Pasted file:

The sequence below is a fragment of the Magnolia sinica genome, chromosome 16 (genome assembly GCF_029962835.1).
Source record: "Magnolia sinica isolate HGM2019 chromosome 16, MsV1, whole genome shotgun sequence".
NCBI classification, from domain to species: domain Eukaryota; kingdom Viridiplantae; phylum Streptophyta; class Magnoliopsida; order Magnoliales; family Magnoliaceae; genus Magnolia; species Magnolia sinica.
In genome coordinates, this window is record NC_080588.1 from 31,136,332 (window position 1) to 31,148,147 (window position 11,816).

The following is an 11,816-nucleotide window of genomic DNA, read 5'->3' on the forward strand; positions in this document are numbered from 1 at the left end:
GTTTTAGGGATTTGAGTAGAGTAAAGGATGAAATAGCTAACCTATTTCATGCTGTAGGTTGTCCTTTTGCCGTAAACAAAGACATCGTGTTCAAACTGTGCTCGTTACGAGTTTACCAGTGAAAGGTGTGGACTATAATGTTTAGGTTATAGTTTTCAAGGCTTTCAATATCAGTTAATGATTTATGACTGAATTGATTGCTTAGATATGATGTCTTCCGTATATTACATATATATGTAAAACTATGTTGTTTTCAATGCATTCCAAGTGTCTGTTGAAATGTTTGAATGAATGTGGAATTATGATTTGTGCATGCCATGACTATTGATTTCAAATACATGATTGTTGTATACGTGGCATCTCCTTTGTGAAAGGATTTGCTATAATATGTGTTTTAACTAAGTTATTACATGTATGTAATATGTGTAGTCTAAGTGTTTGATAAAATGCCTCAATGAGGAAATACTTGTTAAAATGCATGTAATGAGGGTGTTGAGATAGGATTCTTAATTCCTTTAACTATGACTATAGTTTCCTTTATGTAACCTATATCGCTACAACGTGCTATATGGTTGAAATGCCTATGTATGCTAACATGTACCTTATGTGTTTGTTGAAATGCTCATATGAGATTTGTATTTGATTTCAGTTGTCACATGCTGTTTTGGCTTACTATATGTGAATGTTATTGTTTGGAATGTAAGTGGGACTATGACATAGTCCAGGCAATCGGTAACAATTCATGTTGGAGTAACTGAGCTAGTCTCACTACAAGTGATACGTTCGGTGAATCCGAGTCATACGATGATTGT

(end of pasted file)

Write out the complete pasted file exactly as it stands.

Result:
The sequence below is a fragment of the Magnolia sinica genome, chromosome 16 (genome assembly GCF_029962835.1).
Source record: "Magnolia sinica isolate HGM2019 chromosome 16, MsV1, whole genome shotgun sequence".
NCBI classification, from domain to species: domain Eukaryota; kingdom Viridiplantae; phylum Streptophyta; class Magnoliopsida; order Magnoliales; family Magnoliaceae; genus Magnolia; species Magnolia sinica.
In genome coordinates, this window is record NC_080588.1 from 31,136,332 (window position 1) to 31,148,147 (window position 11,816).

The following is an 11,816-nucleotide window of genomic DNA, read 5'->3' on the forward strand; positions in this document are numbered from 1 at the left end:
GTTTTAGGGATTTGAGTAGAGTAAAGGATGAAATAGCTAACCTATTTCATGCTGTAGGTTGTCCTTTTGCCGTAAACAAAGACATCGTGTTCAAACTGTGCTCGTTACGAGTTTACCAGTGAAAGGTGTGGACTATAATGTTTAGGTTATAGTTTTCAAGGCTTTCAATATCAGTTAATGATTTATGACTGAATTGATTGCTTAGATATGATGTCTTCCGTATATTACATATATATGTAAAACTATGTTGTTTTCAATGCATTCCAAGTGTCTGTTGAAATGTTTGAATGAATGTGGAATTATGATTTGTGCATGCCATGACTATTGATTTCAAATACATGATTGTTGTATACGTGGCATCTCCTTTGTGAAAGGATTTGCTATAATATGTGTTTTAACTAAGTTATTACATGTATGTAATATGTGTAGTCTAAGTGTTTGATAAAATGCCTCAATGAGGAAATACTTGTTAAAATGCATGTAATGAGGGTGTTGAGATAGGATTCTTAATTCCTTTAACTATGACTATAGTTTCCTTTATGTAACCTATATCGCTACAACGTGCTATATGGTTGAAATGCCTATGTATGCTAACATGTACCTTATGTGTTTGTTGAAATGCTCATATGAGATTTGTATTTGATTTCAGTTGTCACATGCTGTTTTGGCTTACTATATGTGAATGTTATTGTTTGGAATGTAAGTGGGACTATGACATAGTCCAGGCAATCGGTAACAATTCATGTTGGAGTAACTGAGCTAGTCTCACTACAAGTGATACGTTCGGTGAATCCGAGTCATACGATGATTGT